# Quick Overview

## Column 1

In nine weeks, you will learn the basics of data handling with R and details about regression techniques in the context of statistical inference. We will also cover the connection between these concepts and research philosophy. During every lecture, we will cover a different theoretical topic. In addition to the lectures, there will also be a weekly computer lab exercise that connects the statistical theory to practice. You will also attend weekly workgroup meetings wherein you will work on solving motivating, real-world case studies.

### Assignment and Grading

The final grade is computed as follows

Linear Regression Assignment 25%
Logistic Regression Assignment 25%
Written Exam 50%

In addition to the grade components listed above, you will also do `R` exercises for the first 7 weeks of the course. These exercises will develop the skills needed to successfully complete the assignments.

To pass the course:

1. Your final exam grade must be 5.5 or higher
2. Both of your assignments grades must be 5.5 or higher

## Column 2

### Schedule

Week # Topic `R` Exercise Workgroup Reading
1 The elemental building blocks of `R` Assigning values to objects; Creating vectors, matrices, data frames, and lists Receive instructions and form groups; Locate a data set for predictive modeling
2 Data manipulation; Least squares Data manipulation; Using pipes to simplify workflows Get approval for data; Beginning data processing, cleaning, and exploration; Formulate a research hypothesis
3 Linear model 1; Data visualization The `lm()` function in `R`; Visualizing bivariate relations Specify a linear model; Fit your defined model ISL 3.1 & 6.1, Blog Post 1, Blog Post 2, Lecture Notes
4 Linear model 2; Assumptions; Diagnostics Investigating the assumptions of the linear model Check the assumptions of your model; Use your model to test your hypotheses; Continue the project in `rmarkdown` ISL 3.2 – 3.4
5 Model building; Prediction; Cross-validation Tying the analytic pieces together into a full regression analysis Evaluate and, if possible, improve your model; Prepare Assignment 1; Evaluate the final linear model on your own data ISL 5.1, Document
6 Generalized linear model; Logistic regression 1 The `glm()` function in `R`; Logistic regression modeling; Classification Formulate a research hypothesis and define a logistic model; Fit your defined model ISL 4.1 – 4.3 (except 4.3.5), Webpage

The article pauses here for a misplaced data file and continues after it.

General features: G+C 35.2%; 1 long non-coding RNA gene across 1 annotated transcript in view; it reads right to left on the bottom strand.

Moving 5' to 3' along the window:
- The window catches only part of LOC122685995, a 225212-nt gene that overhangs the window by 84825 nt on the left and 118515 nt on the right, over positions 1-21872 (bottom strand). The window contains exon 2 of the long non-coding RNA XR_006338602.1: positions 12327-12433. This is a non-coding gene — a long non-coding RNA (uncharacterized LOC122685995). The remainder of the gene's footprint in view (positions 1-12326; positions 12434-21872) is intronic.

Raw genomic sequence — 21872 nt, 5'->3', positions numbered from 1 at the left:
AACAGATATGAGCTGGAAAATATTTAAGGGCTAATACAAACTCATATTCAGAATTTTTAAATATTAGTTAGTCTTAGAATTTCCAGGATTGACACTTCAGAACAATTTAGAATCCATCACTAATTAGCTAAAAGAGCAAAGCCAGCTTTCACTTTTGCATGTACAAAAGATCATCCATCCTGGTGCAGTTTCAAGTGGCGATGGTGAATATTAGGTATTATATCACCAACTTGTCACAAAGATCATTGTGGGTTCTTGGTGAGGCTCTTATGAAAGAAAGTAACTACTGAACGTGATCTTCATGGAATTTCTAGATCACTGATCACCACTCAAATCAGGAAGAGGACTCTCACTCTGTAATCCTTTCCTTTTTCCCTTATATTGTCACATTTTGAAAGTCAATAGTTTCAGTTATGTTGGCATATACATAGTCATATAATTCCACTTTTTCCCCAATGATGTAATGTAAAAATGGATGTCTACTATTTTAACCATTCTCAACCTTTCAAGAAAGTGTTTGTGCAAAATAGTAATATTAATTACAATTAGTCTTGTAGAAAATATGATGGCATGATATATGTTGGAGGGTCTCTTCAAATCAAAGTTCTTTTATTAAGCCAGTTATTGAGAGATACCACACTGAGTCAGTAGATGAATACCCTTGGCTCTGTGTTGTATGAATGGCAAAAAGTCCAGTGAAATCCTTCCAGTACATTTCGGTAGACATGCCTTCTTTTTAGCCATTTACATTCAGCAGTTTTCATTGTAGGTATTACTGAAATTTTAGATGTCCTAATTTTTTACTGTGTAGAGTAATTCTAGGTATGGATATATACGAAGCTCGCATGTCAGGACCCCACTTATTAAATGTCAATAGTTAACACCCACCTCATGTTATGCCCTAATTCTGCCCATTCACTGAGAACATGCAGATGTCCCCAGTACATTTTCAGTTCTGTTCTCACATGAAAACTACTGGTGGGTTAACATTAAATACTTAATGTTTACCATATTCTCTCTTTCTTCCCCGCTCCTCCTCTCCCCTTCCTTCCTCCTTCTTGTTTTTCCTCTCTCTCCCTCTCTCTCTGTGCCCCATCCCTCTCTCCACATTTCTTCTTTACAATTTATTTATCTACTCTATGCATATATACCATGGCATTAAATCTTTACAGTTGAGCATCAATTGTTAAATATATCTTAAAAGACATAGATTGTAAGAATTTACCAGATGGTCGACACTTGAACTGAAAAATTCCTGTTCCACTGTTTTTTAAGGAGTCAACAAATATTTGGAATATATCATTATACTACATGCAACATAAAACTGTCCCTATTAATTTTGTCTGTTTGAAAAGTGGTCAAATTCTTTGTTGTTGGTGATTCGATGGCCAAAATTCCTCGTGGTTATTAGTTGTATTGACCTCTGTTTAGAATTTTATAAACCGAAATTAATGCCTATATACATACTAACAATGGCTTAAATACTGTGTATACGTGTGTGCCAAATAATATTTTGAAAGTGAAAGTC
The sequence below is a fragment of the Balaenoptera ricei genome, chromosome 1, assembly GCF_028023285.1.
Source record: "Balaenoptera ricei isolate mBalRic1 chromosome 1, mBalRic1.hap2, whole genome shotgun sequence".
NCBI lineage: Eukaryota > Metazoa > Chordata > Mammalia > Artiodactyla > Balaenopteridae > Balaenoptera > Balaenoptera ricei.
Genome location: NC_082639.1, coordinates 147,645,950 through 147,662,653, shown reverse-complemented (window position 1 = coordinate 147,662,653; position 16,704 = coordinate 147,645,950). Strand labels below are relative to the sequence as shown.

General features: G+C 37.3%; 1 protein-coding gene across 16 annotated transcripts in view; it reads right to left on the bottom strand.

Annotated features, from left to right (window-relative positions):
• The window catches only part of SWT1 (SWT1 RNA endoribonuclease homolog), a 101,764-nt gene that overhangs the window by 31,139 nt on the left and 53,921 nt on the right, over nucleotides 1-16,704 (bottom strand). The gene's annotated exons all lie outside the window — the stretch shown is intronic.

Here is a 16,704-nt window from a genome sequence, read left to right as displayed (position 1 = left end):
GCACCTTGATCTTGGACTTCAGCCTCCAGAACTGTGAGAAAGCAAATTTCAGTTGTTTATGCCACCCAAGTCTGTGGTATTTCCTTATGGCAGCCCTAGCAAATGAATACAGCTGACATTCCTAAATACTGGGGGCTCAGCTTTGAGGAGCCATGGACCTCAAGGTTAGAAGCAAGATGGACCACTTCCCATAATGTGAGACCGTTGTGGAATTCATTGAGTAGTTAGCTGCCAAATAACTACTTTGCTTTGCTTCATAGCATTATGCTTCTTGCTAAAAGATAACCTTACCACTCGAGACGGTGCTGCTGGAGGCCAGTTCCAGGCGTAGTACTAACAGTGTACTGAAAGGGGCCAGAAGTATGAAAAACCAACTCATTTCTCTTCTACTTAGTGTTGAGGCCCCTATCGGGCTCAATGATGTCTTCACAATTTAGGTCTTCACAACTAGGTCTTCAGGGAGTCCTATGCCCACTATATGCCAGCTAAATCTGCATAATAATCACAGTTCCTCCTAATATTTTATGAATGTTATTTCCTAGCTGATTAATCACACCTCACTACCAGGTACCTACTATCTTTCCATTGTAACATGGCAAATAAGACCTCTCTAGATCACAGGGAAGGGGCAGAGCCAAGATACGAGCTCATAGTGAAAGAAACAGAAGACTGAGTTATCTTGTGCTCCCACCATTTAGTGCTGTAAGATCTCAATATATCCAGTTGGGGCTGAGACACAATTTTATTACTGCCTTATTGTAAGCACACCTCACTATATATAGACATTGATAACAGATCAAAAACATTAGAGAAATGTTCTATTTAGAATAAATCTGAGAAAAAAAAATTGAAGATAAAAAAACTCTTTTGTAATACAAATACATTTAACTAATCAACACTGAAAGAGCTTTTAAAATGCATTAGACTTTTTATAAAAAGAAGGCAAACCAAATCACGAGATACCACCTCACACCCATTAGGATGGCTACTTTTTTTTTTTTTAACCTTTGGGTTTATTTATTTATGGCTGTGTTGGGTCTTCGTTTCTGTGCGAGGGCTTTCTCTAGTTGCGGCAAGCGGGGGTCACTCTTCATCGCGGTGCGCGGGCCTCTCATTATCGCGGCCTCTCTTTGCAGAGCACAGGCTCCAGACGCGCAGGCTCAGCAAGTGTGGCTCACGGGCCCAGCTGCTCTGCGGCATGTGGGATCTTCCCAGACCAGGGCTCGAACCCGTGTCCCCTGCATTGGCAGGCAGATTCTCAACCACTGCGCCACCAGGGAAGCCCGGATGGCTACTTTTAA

7 Logistic regression 2 Finish exercise from last week Check the assumptions of your model; Use your model to test your hypotheses Webpage
8 Summary, catch-up, and questions None Evaluate and, if possible, improve your model; Prepare Assignment 2; Evaluate the final logistic model on your own data

# Course Manual

## Column 1

### Course Description

Regression techniques are widely used to quantify the relationship between two or more variables, and investigating such relations is common in data science. Linear and logistic regression are well-established and powerful techniques for analyzing the relations between a set of (predictor) variables and a single (outcome) variable. However, you must understand how and when it is appropriate to apply these regression techniques before you can use them in any beneficial way. In this course, you will learn exactly that: how and when to apply linear and logistic regression with the statistical software package `R`.

This course gives students a new set of tools that they can apply to real-world data to explore interesting issues and problems. The course will introduce students to the principles of analytic data science, linear and logistic regression, and the basics of statistical learning. These techniques will be presented in the context of estimation, testing, and prediction. Students will learn to think carefully and critically about statistical inference, quantifying uncertainty, and measuring the accuracy of statistical estimates. Students will also develop fundamental `R` programming skills and will gain experience with `tidyverse`: visualizing data with `ggplot2` and performing basic data wrangling with `dplyr`. This course will prepare students for basic research tasks (e.g. junior researcher or research assistant) or further education in research, such as a (research) Master program.